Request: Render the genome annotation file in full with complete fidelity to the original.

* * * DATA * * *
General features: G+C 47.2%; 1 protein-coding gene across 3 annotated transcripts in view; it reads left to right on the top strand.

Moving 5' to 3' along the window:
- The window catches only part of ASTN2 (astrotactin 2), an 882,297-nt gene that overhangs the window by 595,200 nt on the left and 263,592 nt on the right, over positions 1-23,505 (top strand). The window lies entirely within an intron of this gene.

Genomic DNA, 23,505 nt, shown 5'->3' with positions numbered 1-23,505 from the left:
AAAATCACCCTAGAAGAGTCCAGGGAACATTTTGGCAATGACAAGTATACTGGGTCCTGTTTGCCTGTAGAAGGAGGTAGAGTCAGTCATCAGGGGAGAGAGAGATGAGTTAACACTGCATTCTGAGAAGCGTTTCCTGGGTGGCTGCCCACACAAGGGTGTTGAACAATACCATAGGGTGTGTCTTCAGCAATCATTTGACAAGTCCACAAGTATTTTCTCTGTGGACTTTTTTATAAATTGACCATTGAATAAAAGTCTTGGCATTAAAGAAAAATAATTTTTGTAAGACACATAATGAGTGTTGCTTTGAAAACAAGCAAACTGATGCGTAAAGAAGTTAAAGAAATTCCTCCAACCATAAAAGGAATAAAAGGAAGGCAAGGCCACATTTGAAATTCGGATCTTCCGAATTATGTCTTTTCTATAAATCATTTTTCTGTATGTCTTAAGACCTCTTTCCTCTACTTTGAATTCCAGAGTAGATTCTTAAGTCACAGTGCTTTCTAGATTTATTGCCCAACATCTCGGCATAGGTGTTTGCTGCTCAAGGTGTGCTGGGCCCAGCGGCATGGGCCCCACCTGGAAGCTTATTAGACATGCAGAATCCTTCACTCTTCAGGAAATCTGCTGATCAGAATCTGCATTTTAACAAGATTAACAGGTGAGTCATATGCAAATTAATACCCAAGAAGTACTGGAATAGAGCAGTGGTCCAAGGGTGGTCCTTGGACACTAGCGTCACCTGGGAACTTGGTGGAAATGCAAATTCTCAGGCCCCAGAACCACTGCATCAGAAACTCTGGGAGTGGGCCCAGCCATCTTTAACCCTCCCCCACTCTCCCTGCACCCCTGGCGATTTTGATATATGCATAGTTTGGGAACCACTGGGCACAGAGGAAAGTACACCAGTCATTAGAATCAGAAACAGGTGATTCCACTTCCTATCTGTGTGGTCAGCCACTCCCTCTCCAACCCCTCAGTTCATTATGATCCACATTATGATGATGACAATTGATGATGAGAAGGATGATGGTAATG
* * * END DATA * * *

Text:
General features: G+C 47.2%; 1 protein-coding gene across 3 annotated transcripts in view; it reads left to right on the top strand.

Moving 5' to 3' along the window:
- The window catches only part of ASTN2 (astrotactin 2), an 882,297-nt gene that overhangs the window by 595,200 nt on the left and 263,592 nt on the right, over positions 1-23,505 (top strand). The window lies entirely within an intron of this gene.

Genomic DNA, 23,505 nt, shown 5'->3' with positions numbered 1-23,505 from the left:
AAAATCACCCTAGAAGAGTCCAGGGAACATTTTGGCAATGACAAGTATACTGGGTCCTGTTTGCCTGTAGAAGGAGGTAGAGTCAGTCATCAGGGGAGAGAGAGATGAGTTAACACTGCATTCTGAGAAGCGTTTCCTGGGTGGCTGCCCACACAAGGGTGTTGAACAATACCATAGGGTGTGTCTTCAGCAATCATTTGACAAGTCCACAAGTATTTTCTCTGTGGACTTTTTTATAAATTGACCATTGAATAAAAGTCTTGGCATTAAAGAAAAATAATTTTTGTAAGACACATAATGAGTGTTGCTTTGAAAACAAGCAAACTGATGCGTAAAGAAGTTAAAGAAATTCCTCCAACCATAAAAGGAATAAAAGGAAGGCAAGGCCACATTTGAAATTCGGATCTTCCGAATTATGTCTTTTCTATAAATCATTTTTCTGTATGTCTTAAGACCTCTTTCCTCTACTTTGAATTCCAGAGTAGATTCTTAAGTCACAGTGCTTTCTAGATTTATTGCCCAACATCTCGGCATAGGTGTTTGCTGCTCAAGGTGTGCTGGGCCCAGCGGCATGGGCCCCACCTGGAAGCTTATTAGACATGCAGAATCCTTCACTCTTCAGGAAATCTGCTGATCAGAATCTGCATTTTAACAAGATTAACAGGTGAGTCATATGCAAATTAATACCCAAGAAGTACTGGAATAGAGCAGTGGTCCAAGGGTGGTCCTTGGACACTAGCGTCACCTGGGAACTTGGTGGAAATGCAAATTCTCAGGCCCCAGAACCACTGCATCAGAAACTCTGGGAGTGGGCCCAGCCATCTTTAACCCTCCCCCACTCTCCCTGCACCCCTGGCGATTTTGATATATGCATAGTTTGGGAACCACTGGGCACAGAGGAAAGTACACCAGTCATTAGAATCAGAAACAGGTGATTCCACTTCCTATCTGTGTGGTCAGCCACTCCCTCTCCAACCCCTCAGTTCATTATGATCCACATTATGATGATGACAATTGATGATGAGAAGGATGATGGTAATG